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Constitutional Validity of Sedition Under the IPC

Thomas Babington Macaulay wrote Section 124A of the Indian Penal Code, 1860 (IPS). Despite being associated with the Indian Freedom Struggle, it has been recognized as English law for centuries. This part was used to undermine the liberation cause against freedom fighters like Bal Gangadhar Tilak and Mahatma Gandhi.

The first trial for sedition was held in the matter of Queen v. Jogendra Chandra Bose in the Bangabasi case (1891). For a long time, there was a lengthy dispute over the abuse of Section 124A and whether or not this clause should be ruled illegal.

It's worth noting that Britain eliminated the clause dealing with sedition in 2009, although India has Section 124A in the Code. Other democratic countries dealing with sedition laws, such as Australia, Canada, and Ireland, have deemed it undemocratic when such laws become barriers to freedom of speech and expression.

Sedition

Under Section 124A of IPC, Sedition is defined as a cognizable offence, non-bailable, and will be tried before the Court of Session. The Section 124A of IPC reads as:

Whoever, by words, either spoken or written, or by signs, or by visible representation, or otherwise, brings or attempts to bring into hatred or contempt, or excites or attempts to excite disaffection towards, the Government established by law in India, shall be punished with im­prisonment for life, to which fine may be added, or with impris­onment which may extend to three years, to which fine may be added, or with fine.

This is useful in the fight against separatist, anti-national movements, and terrorist factors, among others. It defends the elected government against attempts to destroy it through the use of violent acts and illegal methods. Maintaining the legitimacy of the legally created government is a crucial prerequisite for a state's coherence. If contempt of court leads to criminal charges, then contempt of government should lead to criminal charges as well.

Constitutional Validity of Sedition

This law has constantly been criticized for restricting our "freedom of expression" several times. It is also argued to be unclear how it has been sustained in a secular and independent country with democracy. Regardless, in the landmark case of Kedar Nath v State of Bihar, it was found to be constitutionally legitimate.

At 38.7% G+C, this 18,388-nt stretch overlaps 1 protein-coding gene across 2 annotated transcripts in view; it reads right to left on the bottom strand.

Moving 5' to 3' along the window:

Later explanations were given stating that criticism of public measures or comments on the actions taken by the government as strongly worded as they would be shall be under a reasonable limit and would go hand in hand with the fundamental right of freedom of speech and expression.

In another judgment of the Hon'ble Supreme Court in Balwant Singh and Anr. Vs. The state of Punjab that was booked under the violations of raising slogans like "Khalistan Zindabad" was stated as unsustainable as these slogans neither had an intention to encourage people or create a nuisance or create any problem to the law and order.

There was a dispute regarding whether Section 66-A of the Information Technology Act, 2000, deprives individuals of their right to free speech and expression in this age of technology when every remark and every point of view on any issue is accepted. This was highlighted by Shreya Singhal vs. Union of India where The court declared Section 66-A illegal and detailed several criteria for determining when speech and expression limitations are fair or fall within the bounds of Article 19(2) of India's constitution. The courts also ruled that legislation that transmits such a message is unconstitutional.

Sharjeel Imam v State of NCT of Delhi (10th July 2020), who was arrested in a case related to alleged inflammatory speeches made by him during protest rallies against the Citizenship Amendment Act and the National Register of Citizens in 2019, has been trying to get bail but has been unable to do so due to the punishment he faces and the offences committed.

Disha Ravi was detained by Delhi Police in connection with a toolkit on farmer demonstrations in early 2021 during farmer protests. She was charged with sedition, inciting hatred, and criminal conspiracy under the Indian Penal Code.

Rajat Sharma and Neh Srivastava have launched a Public Interest Litigation against Farooq Abdullah, the former Chief Minister of Jammu and Kashmir, over his comments on the Centre's decision to repeal Article 370. According to the petition, Abdullah discussed "restoring Article 370" with the "assistance of China."

Even if sedition is constitutionally permissible, it raises the question of whether Section 124A of the IP imposes a fair restriction on citizens' right to free speech and expression as granted by Article 19(1)(a) of the Indian Constitution. Freedom of speech and expression is a basic right in a democratic country like India, and limitations must not go beyond the eight areas protected by Article 19(2) of the Indian Constitution.

Conclusion:
Without a question, sedition is a divisive term that must be cautiously balanced against our constitutionally protected right to freedom of expression. While no citizen should be allowed to stir unwarranted animosity among the public or instigate violence and hatred against the administration, every citizen should be allowed to freely and openly voice their views on the government.

In some circumstances, Indian judges' perspectives and how the law is applied conflict, prompting some to call the law "draconian" in its interpretation. It may be the appropriate time to explore reforming this rule in an era where individuals are becoming increasingly conscious of their rights and individual liberty, as well as a developing feeling of responsibility and duty in our democratic society.

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